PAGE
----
What Does a Polygenic Risk Score Mean? – MyHeritage DNA Saturdays January 11, 2020

I saw this a few days ago on MyHeritage – What Does a Polygenic Risk Score Mean? – MyHeritage DNA Saturdays January 11, 2020 https://blog.myheritage.com/2020/01/what-does-a-polygenic-risk-score-mean/. I thought it would make a good DNA Saturdays post.

by Jessica Greenwood, MS, LGC January 8, 2020 Health

Last month we announced that the MyHeritage DNA Health test includes a fourth polygenic risk report for high blood pressure in addition to its initial 3 polygenic risk reports for type 2 diabetes, heart disease, and female breast cancer. In the first Health Basics post, we explored what a polygenic risk score actually is. In this post, we’ll dig further into what they mean and how they can be applied to your health.

Polygenic risk score (PRS) is a newer development in the world of genetic testing that is now being applied to health. We’ve known that chronic conditions like obesity and heart disease run in families, but prior to the application of PRS to health, we were limited in the ability to determine a person’s genetic risk for these conditions. PRS provides an estimate of the genetic risk to develop certain chronic conditions by looking at variants at many locations across the genome and combining their contributions into a single risk score. This score is calculated by a mathematical model that includes the variants found in the DNA sample you submit and the impact each of those variants has on disease risk.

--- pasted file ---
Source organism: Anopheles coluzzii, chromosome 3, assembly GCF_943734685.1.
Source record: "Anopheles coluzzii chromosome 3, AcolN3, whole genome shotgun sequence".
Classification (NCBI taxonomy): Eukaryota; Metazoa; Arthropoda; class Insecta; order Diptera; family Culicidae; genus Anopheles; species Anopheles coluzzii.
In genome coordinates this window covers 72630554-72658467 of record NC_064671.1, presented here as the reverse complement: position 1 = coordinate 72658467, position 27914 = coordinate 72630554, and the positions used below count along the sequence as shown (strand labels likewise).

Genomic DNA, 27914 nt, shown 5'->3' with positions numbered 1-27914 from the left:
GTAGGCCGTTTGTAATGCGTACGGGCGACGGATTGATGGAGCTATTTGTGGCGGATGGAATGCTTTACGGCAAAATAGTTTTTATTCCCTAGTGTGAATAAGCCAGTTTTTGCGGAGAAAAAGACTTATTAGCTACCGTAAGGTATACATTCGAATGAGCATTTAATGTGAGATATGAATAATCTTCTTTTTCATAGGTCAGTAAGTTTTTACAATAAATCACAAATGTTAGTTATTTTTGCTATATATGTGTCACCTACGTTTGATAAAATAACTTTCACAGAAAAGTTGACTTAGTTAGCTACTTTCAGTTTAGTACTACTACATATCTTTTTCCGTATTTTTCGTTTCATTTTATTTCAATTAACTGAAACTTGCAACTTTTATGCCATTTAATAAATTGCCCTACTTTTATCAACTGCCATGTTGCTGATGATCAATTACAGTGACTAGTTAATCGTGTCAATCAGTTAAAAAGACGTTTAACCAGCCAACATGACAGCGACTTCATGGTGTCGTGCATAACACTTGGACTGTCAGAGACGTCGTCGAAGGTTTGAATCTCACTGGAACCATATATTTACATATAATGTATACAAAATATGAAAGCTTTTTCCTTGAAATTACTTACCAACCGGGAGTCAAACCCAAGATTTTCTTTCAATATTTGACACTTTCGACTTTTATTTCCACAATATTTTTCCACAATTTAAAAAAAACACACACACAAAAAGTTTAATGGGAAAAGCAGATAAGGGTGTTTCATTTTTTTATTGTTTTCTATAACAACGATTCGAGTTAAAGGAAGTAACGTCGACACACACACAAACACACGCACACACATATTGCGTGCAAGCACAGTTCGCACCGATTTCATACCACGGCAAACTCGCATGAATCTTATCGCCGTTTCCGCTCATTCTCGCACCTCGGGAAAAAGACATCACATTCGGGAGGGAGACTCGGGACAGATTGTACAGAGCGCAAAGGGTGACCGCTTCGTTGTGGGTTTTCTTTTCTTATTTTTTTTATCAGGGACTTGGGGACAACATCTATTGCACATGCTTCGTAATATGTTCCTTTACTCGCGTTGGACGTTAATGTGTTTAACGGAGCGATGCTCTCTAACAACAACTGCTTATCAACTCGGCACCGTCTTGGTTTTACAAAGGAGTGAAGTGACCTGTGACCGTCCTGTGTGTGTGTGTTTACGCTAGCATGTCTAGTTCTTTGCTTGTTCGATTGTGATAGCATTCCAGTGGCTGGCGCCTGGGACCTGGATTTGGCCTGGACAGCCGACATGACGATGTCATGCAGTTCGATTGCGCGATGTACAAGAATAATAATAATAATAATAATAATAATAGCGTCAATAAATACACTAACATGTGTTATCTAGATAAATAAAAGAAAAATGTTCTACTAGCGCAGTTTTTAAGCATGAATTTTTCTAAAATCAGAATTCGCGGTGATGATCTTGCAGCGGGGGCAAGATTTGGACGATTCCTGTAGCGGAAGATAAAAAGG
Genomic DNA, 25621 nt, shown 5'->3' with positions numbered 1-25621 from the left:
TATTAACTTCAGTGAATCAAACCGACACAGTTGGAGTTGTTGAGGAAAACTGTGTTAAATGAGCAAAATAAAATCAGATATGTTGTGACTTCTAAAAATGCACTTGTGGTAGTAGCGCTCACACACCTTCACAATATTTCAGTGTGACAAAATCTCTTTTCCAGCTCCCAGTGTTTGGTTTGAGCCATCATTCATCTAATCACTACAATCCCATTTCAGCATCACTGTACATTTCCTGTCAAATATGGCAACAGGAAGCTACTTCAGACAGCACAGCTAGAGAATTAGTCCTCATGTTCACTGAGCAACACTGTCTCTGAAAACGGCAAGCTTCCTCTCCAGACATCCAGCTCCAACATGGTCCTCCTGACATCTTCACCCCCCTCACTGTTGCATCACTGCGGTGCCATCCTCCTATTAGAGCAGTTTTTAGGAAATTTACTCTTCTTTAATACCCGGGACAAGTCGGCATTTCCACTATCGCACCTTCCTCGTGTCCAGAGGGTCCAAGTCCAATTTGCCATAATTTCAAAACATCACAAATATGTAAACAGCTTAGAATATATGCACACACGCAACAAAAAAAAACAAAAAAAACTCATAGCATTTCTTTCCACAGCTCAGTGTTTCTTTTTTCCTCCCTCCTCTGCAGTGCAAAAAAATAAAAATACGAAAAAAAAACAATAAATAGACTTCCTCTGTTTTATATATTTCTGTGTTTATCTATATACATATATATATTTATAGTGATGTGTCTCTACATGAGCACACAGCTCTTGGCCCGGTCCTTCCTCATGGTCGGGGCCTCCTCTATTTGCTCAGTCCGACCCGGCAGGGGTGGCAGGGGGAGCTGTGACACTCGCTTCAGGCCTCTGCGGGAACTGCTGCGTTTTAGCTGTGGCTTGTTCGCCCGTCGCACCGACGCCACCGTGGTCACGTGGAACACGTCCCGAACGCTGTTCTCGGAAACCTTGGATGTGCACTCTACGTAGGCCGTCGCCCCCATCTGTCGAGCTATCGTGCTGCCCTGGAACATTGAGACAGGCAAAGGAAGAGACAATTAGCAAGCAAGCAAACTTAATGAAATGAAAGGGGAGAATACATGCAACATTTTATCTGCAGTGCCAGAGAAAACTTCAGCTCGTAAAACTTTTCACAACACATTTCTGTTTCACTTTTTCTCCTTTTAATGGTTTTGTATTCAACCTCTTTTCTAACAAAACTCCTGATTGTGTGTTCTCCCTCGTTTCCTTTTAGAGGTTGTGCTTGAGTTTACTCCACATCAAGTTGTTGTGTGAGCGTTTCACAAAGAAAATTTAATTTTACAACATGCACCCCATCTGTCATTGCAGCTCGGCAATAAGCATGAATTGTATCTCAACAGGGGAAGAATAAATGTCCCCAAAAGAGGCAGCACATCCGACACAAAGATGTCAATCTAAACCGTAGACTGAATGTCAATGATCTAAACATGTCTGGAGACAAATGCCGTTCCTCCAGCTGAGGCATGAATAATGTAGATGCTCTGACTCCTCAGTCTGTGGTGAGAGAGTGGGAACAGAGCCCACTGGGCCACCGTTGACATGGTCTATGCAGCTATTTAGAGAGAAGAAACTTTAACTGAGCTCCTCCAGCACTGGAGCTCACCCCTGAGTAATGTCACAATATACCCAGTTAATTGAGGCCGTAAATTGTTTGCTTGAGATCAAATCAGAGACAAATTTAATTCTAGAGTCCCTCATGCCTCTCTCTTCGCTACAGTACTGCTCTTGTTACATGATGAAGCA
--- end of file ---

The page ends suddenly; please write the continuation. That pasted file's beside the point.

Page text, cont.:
–snip–

Polygenic risk scores allow us to go beyond typical measurements of individual risks and instead address a person’s risk category based on their genetics. Take a particular group of people with similar characteristics — middle age, non-smokers without high blood pressure or high cholesterol. Based on these characteristics alone, all of these people would be considered at “average risk” for heart disease. But, intuitively, we know the entire group is not at average risk. Each person has a different risk profile that is influenced by their own genetic make up. PRS allows us to stratify that group into more specific risk categories — increased, average, or decreased — based on genetics.

–snip–

Previous DNA Saturdays posts: Other DNA Saturdays posts: https://upsdownsfamilyhistory.wordpress.com/tag/DNA-Saturdays/

About ICT Genealogist

Originally from Gulfport, Mississippi. Live in Wichita, Kansas now. I suffer Bipolar I, ultra-ultra rapid cycling, mixed episodes. Blog on a variety of topics - genealogy, DNA, mental health, among others. Let's collaborateDealspotr.com
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